The subphylum Sarcodina contains those protozoa in which adults possess flowing extensions of the body called pseudopodia. Pseudopodia are used for capturing prey in all Sarcodina, and in benthic groups, pseudopodia are also used as locom otor organelles.
The subphylum includes the familiar amebas as well as many other marine, freshwater, and terrestrial forms. The slime molds are sometimes included in the Sarcodina, but in the following discussion, the slim e m olds will be considered to be fungi and left to the mycologists.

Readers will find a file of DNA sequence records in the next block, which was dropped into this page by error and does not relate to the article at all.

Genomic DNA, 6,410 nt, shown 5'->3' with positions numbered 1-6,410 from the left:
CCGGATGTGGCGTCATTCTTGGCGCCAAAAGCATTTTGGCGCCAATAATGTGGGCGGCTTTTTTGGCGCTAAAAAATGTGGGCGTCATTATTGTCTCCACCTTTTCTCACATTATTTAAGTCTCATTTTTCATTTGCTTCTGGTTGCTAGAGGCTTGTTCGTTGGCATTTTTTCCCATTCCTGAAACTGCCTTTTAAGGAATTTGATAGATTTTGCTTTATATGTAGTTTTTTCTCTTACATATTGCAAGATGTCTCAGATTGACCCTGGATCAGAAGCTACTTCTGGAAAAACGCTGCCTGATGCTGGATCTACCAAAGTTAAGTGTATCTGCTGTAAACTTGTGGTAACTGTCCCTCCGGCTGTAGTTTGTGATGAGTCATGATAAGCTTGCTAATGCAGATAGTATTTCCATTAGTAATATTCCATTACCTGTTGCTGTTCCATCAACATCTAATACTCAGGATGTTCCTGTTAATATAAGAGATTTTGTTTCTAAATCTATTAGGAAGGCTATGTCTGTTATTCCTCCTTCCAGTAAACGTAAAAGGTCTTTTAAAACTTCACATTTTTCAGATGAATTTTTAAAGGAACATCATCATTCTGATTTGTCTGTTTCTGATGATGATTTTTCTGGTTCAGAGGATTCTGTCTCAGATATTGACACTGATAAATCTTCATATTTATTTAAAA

The Sarcodina either are asymmetrical or have a spherical symmetry. They possess relatively few organelles and in this respect are perhaps the simplest protozoa. However, skeletal structures, which are found in the majority of species, reach a complexity and beauty that is surpassed by few other organisms.
The presence of flagellated gametes among many Sarcodina and the tendency of many flagellates to lose their flagella during some phase of the life cycle, often becoming ameboid, are important reasons for uniting the mastigophorans and sarcodines within a single phylum. These facts would also seem to indicate that the Mastigophora are the ancestral group.